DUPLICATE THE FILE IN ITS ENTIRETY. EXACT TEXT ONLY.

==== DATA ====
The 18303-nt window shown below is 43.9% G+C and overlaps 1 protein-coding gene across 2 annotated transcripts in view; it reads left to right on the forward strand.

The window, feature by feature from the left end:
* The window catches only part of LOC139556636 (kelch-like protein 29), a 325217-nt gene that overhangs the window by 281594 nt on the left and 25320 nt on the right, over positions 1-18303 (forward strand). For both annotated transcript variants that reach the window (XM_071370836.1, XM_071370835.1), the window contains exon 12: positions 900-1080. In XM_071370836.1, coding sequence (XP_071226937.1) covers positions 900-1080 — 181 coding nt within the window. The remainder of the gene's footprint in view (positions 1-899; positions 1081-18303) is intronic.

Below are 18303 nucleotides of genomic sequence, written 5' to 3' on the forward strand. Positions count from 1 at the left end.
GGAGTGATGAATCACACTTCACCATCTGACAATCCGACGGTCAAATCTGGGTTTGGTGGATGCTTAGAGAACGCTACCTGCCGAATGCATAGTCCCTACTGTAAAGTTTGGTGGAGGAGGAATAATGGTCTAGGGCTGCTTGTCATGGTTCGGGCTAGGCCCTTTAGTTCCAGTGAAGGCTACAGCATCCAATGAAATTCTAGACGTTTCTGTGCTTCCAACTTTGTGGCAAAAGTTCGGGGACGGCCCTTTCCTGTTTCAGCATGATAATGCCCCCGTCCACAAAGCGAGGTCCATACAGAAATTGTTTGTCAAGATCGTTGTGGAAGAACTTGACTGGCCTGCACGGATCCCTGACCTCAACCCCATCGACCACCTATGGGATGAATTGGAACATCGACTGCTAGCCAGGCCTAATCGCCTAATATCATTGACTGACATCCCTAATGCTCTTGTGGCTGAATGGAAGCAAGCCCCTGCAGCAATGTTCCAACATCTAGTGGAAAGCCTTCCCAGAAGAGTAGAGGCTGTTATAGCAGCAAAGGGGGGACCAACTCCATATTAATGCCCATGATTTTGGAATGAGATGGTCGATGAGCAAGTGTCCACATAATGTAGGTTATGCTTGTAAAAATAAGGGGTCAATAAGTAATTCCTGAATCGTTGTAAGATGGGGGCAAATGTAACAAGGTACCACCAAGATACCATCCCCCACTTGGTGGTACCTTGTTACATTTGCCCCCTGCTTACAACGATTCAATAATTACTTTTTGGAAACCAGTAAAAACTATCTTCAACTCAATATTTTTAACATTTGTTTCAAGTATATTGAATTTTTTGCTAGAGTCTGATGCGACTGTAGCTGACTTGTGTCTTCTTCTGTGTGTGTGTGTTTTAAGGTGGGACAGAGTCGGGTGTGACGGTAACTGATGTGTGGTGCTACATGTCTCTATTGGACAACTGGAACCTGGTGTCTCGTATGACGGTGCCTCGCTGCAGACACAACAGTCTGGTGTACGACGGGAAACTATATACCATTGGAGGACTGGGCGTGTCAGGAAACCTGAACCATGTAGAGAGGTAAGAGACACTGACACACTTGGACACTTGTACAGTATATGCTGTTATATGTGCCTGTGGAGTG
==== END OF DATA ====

The 18303-nt window shown below is 43.9% G+C and overlaps 1 protein-coding gene across 2 annotated transcripts in view; it reads left to right on the forward strand.

The window, feature by feature from the left end:
* The window catches only part of LOC139556636 (kelch-like protein 29), a 325217-nt gene that overhangs the window by 281594 nt on the left and 25320 nt on the right, over positions 1-18303 (forward strand). For both annotated transcript variants that reach the window (XM_071370836.1, XM_071370835.1), the window contains exon 12: positions 900-1080. In XM_071370836.1, coding sequence (XP_071226937.1) covers positions 900-1080 — 181 coding nt within the window. The remainder of the gene's footprint in view (positions 1-899; positions 1081-18303) is intronic.

Below are 18303 nucleotides of genomic sequence, written 5' to 3' on the forward strand. Positions count from 1 at the left end.
GGAGTGATGAATCACACTTCACCATCTGACAATCCGACGGTCAAATCTGGGTTTGGTGGATGCTTAGAGAACGCTACCTGCCGAATGCATAGTCCCTACTGTAAAGTTTGGTGGAGGAGGAATAATGGTCTAGGGCTGCTTGTCATGGTTCGGGCTAGGCCCTTTAGTTCCAGTGAAGGCTACAGCATCCAATGAAATTCTAGACGTTTCTGTGCTTCCAACTTTGTGGCAAAAGTTCGGGGACGGCCCTTTCCTGTTTCAGCATGATAATGCCCCCGTCCACAAAGCGAGGTCCATACAGAAATTGTTTGTCAAGATCGTTGTGGAAGAACTTGACTGGCCTGCACGGATCCCTGACCTCAACCCCATCGACCACCTATGGGATGAATTGGAACATCGACTGCTAGCCAGGCCTAATCGCCTAATATCATTGACTGACATCCCTAATGCTCTTGTGGCTGAATGGAAGCAAGCCCCTGCAGCAATGTTCCAACATCTAGTGGAAAGCCTTCCCAGAAGAGTAGAGGCTGTTATAGCAGCAAAGGGGGGACCAACTCCATATTAATGCCCATGATTTTGGAATGAGATGGTCGATGAGCAAGTGTCCACATAATGTAGGTTATGCTTGTAAAAATAAGGGGTCAATAAGTAATTCCTGAATCGTTGTAAGATGGGGGCAAATGTAACAAGGTACCACCAAGATACCATCCCCCACTTGGTGGTACCTTGTTACATTTGCCCCCTGCTTACAACGATTCAATAATTACTTTTTGGAAACCAGTAAAAACTATCTTCAACTCAATATTTTTAACATTTGTTTCAAGTATATTGAATTTTTTGCTAGAGTCTGATGCGACTGTAGCTGACTTGTGTCTTCTTCTGTGTGTGTGTGTTTTAAGGTGGGACAGAGTCGGGTGTGACGGTAACTGATGTGTGGTGCTACATGTCTCTATTGGACAACTGGAACCTGGTGTCTCGTATGACGGTGCCTCGCTGCAGACACAACAGTCTGGTGTACGACGGGAAACTATATACCATTGGAGGACTGGGCGTGTCAGGAAACCTGAACCATGTAGAGAGGTAAGAGACACTGACACACTTGGACACTTGTACAGTATATGCTGTTATATGTGCCTGTGGAGTG